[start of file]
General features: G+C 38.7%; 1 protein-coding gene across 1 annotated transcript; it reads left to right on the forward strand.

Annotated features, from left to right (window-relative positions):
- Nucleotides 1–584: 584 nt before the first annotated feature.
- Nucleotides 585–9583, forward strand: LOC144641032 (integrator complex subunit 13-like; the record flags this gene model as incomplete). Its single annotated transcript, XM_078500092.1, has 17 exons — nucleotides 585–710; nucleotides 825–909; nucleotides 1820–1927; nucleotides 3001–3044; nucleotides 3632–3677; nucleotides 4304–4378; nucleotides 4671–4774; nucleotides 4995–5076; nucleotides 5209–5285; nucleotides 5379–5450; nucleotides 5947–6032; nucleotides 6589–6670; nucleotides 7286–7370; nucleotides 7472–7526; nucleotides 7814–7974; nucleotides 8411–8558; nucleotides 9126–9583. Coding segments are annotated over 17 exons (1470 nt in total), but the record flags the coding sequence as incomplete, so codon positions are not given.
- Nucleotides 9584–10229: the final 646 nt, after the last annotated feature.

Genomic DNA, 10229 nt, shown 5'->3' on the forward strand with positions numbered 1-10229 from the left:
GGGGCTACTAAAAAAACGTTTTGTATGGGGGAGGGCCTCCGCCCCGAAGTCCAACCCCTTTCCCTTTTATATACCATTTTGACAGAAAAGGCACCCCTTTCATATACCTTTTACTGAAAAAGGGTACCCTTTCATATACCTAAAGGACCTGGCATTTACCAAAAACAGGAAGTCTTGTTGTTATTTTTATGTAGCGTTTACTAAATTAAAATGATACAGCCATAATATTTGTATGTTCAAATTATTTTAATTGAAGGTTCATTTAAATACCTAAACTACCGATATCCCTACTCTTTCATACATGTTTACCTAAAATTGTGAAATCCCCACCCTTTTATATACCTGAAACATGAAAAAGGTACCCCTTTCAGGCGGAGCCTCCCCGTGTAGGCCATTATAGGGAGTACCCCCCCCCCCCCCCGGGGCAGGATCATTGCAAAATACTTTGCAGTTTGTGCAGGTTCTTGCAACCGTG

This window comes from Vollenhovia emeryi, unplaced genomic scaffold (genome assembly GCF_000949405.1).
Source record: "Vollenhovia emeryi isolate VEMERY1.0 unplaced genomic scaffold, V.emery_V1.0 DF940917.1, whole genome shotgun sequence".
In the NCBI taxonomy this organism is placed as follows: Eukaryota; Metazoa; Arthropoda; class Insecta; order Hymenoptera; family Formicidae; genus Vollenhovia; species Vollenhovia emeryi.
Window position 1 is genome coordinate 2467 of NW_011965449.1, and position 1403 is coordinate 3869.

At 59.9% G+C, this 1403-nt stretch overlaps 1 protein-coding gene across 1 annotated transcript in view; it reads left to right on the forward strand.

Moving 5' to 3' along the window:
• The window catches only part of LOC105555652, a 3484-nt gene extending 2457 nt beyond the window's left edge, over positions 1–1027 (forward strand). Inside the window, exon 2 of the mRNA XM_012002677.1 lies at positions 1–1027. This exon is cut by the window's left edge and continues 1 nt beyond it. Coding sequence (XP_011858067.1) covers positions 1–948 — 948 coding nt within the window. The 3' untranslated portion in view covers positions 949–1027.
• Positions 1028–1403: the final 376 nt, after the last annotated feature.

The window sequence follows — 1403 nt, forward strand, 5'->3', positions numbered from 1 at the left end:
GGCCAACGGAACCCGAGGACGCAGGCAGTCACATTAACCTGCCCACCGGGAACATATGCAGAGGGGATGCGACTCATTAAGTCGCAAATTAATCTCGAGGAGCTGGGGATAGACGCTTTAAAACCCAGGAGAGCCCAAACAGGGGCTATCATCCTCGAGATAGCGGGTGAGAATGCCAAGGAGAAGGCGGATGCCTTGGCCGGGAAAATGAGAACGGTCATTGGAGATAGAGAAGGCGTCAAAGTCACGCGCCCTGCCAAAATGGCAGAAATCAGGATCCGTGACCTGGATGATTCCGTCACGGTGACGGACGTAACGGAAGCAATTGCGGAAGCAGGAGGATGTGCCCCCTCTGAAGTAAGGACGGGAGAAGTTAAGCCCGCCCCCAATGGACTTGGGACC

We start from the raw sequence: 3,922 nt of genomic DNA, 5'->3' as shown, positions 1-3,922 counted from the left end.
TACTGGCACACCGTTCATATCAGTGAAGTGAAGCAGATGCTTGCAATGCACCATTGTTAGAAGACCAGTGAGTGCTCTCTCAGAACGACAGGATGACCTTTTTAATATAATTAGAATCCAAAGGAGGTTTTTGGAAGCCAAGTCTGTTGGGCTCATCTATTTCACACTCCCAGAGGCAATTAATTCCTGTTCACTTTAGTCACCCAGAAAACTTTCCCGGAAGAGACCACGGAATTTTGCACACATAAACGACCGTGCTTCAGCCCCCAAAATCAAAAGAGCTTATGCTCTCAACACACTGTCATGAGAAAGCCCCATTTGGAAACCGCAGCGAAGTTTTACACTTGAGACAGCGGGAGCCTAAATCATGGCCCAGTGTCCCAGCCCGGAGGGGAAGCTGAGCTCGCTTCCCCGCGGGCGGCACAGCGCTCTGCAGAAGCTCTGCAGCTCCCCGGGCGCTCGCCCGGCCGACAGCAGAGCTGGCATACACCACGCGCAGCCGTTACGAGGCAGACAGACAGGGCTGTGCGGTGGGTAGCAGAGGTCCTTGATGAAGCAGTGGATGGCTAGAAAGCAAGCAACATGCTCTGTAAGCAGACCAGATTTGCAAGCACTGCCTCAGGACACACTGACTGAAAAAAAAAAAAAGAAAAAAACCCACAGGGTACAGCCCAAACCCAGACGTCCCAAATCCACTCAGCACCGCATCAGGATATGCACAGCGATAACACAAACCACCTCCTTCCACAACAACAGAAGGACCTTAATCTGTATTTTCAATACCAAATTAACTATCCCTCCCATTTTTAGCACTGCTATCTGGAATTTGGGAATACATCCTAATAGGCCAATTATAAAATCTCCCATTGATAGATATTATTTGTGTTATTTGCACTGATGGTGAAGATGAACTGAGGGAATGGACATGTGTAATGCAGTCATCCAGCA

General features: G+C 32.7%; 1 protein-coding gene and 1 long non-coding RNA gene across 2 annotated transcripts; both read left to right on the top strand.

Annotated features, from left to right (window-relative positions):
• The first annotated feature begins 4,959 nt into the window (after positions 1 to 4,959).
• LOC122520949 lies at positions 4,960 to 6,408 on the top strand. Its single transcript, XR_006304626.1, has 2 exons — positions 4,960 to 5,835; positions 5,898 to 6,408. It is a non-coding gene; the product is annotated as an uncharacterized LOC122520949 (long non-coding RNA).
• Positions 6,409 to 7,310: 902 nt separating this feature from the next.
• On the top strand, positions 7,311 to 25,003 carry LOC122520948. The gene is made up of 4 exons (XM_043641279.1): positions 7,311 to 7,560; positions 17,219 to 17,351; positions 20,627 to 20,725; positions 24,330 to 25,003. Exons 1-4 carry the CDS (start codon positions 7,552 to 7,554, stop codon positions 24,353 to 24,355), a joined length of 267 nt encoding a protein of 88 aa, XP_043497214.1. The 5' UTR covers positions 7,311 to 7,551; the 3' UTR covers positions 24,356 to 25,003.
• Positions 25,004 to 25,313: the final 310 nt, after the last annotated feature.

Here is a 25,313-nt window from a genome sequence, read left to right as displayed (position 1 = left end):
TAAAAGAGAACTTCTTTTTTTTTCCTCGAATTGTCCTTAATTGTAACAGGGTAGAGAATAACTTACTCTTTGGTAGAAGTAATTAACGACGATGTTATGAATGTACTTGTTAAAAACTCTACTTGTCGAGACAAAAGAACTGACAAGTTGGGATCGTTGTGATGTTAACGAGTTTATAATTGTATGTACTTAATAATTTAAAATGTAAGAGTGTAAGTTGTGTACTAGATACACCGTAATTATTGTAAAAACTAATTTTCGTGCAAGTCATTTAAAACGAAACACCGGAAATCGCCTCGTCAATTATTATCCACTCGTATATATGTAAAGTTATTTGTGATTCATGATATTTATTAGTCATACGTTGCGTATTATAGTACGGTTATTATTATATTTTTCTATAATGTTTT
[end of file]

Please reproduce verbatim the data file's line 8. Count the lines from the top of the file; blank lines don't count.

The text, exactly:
This window comes from Vollenhovia emeryi, unplaced genomic scaffold (genome assembly GCF_000949405.1).